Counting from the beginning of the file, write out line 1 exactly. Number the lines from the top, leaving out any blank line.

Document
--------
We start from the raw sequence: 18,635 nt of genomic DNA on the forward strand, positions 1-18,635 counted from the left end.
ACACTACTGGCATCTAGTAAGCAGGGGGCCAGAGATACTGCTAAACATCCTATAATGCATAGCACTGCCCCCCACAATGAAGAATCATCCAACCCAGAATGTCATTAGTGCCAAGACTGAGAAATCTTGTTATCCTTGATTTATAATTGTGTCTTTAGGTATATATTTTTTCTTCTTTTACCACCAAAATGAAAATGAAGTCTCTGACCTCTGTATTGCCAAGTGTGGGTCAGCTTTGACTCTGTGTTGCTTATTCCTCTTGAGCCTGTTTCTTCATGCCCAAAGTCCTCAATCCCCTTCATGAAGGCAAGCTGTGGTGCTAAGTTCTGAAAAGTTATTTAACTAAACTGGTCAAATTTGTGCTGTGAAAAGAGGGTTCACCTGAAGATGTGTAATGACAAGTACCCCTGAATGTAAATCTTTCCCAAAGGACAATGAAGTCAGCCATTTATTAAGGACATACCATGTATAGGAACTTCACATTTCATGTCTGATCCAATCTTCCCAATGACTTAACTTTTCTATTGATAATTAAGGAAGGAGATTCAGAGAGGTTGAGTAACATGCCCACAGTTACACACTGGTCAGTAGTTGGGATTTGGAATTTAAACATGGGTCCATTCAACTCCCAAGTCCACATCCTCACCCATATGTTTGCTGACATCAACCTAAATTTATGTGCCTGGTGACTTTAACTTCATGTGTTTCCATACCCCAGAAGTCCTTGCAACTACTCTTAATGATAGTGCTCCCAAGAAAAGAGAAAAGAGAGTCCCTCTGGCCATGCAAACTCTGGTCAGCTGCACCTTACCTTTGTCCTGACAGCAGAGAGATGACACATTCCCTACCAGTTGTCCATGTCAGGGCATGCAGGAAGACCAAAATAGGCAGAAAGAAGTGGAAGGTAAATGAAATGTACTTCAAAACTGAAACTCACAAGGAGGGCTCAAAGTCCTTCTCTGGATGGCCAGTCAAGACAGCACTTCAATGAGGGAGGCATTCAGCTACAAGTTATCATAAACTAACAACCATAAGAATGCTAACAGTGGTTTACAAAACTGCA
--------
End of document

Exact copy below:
We start from the raw sequence: 18,635 nt of genomic DNA on the forward strand, positions 1-18,635 counted from the left end.